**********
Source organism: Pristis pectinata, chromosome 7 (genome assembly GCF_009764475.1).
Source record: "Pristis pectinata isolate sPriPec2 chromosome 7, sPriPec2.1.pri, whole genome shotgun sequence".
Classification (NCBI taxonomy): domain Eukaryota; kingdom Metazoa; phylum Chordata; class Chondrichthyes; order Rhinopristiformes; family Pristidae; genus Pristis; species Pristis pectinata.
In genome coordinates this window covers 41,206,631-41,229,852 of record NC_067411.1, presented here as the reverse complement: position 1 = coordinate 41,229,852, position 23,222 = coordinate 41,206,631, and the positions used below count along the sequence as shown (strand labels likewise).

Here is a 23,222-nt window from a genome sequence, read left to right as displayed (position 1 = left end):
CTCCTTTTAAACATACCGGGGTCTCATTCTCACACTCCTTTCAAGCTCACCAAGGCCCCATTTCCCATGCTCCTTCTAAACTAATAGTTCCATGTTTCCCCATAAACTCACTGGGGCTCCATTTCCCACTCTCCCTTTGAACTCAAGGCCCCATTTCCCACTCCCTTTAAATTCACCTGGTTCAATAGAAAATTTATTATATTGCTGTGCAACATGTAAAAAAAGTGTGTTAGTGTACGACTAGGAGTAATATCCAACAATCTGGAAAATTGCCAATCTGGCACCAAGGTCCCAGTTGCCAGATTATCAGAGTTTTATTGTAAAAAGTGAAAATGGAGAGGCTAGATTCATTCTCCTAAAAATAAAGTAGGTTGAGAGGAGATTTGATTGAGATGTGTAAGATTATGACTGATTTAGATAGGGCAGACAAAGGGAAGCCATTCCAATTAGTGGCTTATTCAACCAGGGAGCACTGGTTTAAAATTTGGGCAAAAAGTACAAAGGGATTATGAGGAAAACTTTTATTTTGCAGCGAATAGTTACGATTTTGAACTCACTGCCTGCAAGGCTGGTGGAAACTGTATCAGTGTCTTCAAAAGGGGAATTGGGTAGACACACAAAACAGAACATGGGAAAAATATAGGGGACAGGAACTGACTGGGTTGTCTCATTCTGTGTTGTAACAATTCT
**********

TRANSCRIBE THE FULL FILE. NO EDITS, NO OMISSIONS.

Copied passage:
Source organism: Pristis pectinata, chromosome 7 (genome assembly GCF_009764475.1).
Source record: "Pristis pectinata isolate sPriPec2 chromosome 7, sPriPec2.1.pri, whole genome shotgun sequence".
Classification (NCBI taxonomy): domain Eukaryota; kingdom Metazoa; phylum Chordata; class Chondrichthyes; order Rhinopristiformes; family Pristidae; genus Pristis; species Pristis pectinata.
In genome coordinates this window covers 41,206,631-41,229,852 of record NC_067411.1, presented here as the reverse complement: position 1 = coordinate 41,229,852, position 23,222 = coordinate 41,206,631, and the positions used below count along the sequence as shown (strand labels likewise).

Here is a 23,222-nt window from a genome sequence, read left to right as displayed (position 1 = left end):
CTCCTTTTAAACATACCGGGGTCTCATTCTCACACTCCTTTCAAGCTCACCAAGGCCCCATTTCCCATGCTCCTTCTAAACTAATAGTTCCATGTTTCCCCATAAACTCACTGGGGCTCCATTTCCCACTCTCCCTTTGAACTCAAGGCCCCATTTCCCACTCCCTTTAAATTCACCTGGTTCAATAGAAAATTTATTATATTGCTGTGCAACATGTAAAAAAAGTGTGTTAGTGTACGACTAGGAGTAATATCCAACAATCTGGAAAATTGCCAATCTGGCACCAAGGTCCCAGTTGCCAGATTATCAGAGTTTTATTGTAAAAAGTGAAAATGGAGAGGCTAGATTCATTCTCCTAAAAATAAAGTAGGTTGAGAGGAGATTTGATTGAGATGTGTAAGATTATGACTGATTTAGATAGGGCAGACAAAGGGAAGCCATTCCAATTAGTGGCTTATTCAACCAGGGAGCACTGGTTTAAAATTTGGGCAAAAAGTACAAAGGGATTATGAGGAAAACTTTTATTTTGCAGCGAATAGTTACGATTTTGAACTCACTGCCTGCAAGGCTGGTGGAAACTGTATCAGTGTCTTCAAAAGGGGAATTGGGTAGACACACAAAACAGAACATGGGAAAAATATAGGGGACAGGAACTGACTGGGTTGTCTCATTCTGTGTTGTAACAATTCT